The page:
Age of Kali – One Day

[warning]TW – Death and statistics[/warning]

India has a dubious honour of having the highest number of something. It’s not something to be proud of.

309,000 babies die every year in the first 24 hours of life in India alone. India tops the world for 24 hour neo-nate moratlity deaths. Pure Neo-nate mortality is even higher with more than a 1000 children a day dying. Often from highly preventable causes.

The country accounts for 29 per cent of all such deaths — ahead even of Nigeria, Pakistan and China,

The report by Save the Children called State of the World’s Mothers also claims that 420,000 babies across South Asia die on their first day – almost one every minute. Chronic malnourishment which leads to mental or physical impairment or ‘stunting’ is particularly severe in the region.

According to the report, of the one million babies who die each year on the day they are born, almost 40 per cent are in India, Pakistan and Bangladesh.

Kerala is the leader in reducing neonatal mortality by a wide margin, while Tamil Nadu, Delhi and Maharashtra too have improved the national rate. In India when we discuss medical and social uplift, Kerala is the gold standard of achievement.

I disagree with Thomas Chandy (CEO of Save the Children). He wishes to emphasise first day mortality. But here is the thing. We must look at 7 day mortality which is a much higher number. We have to tackle that as a whole. While the “1 day mortality” statistic is shocking it isn’t medically useful. It’s great for fundraising but the risky period for new born babies is the first 3 months. We must drop mortality rates over that time as a whole if we are to reduce Infant mortality in a significant way as well as infant morbidity.

“For the first time in history, putting an end to this crisis is within our reach, but to achieve this will require unprecedented focus on saving babies in their first day of life. Save the Children recognises the immense efforts being made in India and the government’s commitment to end child mortality in a generation. Although many challenges remain, India has mobilised the most important ingredient to long term success: political will.”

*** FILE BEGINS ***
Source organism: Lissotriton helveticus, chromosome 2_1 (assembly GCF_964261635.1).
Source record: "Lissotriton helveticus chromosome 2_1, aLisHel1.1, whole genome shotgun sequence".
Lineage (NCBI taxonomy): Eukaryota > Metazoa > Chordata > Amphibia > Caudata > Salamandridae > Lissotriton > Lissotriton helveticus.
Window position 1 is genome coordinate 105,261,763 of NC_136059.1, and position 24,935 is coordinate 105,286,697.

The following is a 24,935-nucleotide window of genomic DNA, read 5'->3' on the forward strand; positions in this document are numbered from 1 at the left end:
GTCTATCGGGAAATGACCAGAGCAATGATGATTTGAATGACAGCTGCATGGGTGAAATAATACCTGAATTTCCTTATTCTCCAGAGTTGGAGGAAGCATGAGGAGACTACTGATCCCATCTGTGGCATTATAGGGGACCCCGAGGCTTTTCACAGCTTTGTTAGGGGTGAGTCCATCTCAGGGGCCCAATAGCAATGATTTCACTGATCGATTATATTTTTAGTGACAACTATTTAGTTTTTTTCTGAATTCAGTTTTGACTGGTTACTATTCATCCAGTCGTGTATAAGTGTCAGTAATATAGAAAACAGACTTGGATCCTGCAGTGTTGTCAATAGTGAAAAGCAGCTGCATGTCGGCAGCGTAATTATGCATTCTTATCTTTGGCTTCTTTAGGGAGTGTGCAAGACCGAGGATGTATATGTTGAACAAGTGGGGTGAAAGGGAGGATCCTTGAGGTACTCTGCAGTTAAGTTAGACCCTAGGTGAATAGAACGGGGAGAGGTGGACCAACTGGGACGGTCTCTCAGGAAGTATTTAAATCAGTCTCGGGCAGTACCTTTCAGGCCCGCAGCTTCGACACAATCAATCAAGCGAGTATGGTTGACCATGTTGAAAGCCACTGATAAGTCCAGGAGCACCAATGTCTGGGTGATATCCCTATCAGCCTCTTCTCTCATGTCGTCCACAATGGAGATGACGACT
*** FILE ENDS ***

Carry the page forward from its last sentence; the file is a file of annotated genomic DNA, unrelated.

Political will exists but whether the will is merely for votes or genuine we are yet to see.

Two thirds of all newborn deaths occur in 10 countries, four of which are in the region: Nigeria, DR Congo, Tanzania, Ethiopia, Pakistan, India, Afghanistan, Bangladesh, Indonesia and China. Bangladesh has reduced newborn mortality by 49 per cent since 1990. Community health workers reaching mothers and babies at home, and training birth attendants and medical staff in resuscitation devices to help babies breathe are factors in this progress. Nepal has also reduced mortality by 47 per cent since 1990.

And some statistics are equally terrifying. Afghanistan’s maternal mortality rate is 1 in 32. India’s is 1 in 170. Nepal’s is 1 in 190. By contrast Child Birth is so safe in the UK that there is a significant movement of people who insist on making it riskier.

Afghanistan’s rate is due to the abject lack of education in birth attendants and a total and complete lack of Obstetric Care and an unwilling male dominated society in acquiring those things.

So what can we do?

1. Education of Midwives. We cannot replace them with hospital deliveries, so we must ensure midwives are educated with access to modern medicine to help reduce mortality.

2. Improvement of maternal health

3. Supplementation of maternal diet

4. Cessation of the traditional eating practice of women eating “last”.

5. Improvements to sanitation

6. Tetanus vaccination

7. Increasing maternal age

8. Decreasing total births

9. Provision of more hospitals and increasing the salaries of doctors to prevent “brain drain” from government institutions

10 Sanitation

11. Value modification

12. Education

This is a pretty hefty task we got here but it can be done. India has dropped it’s Infant mortality rate from a whopping 70 per 1000 to 40 per 1000. It can drop it to 10 and then to 5. It just needs time, money, manpower and effort.


  1. Pen says

    Chronic malnourishment which leads to mental or physical impairment or ‘stunting’ is particularly severe in the region.

    I wonder if you could just confirm I’m understanding this correctly – you’re saying the most common cause of these deaths is extreme malnourishment of the mother, leading to the fact that the baby doesn’t develop well enough to withstand the birth process and get through the first few days? And that some of this is related not to absolute shortages of food but to the fact that young mothers are often last in their family’s pecking order (literally!)? So by the time of birth it would be too late or much harder to intervene? You also mentioned breathing issues, is that related or a separate thing?

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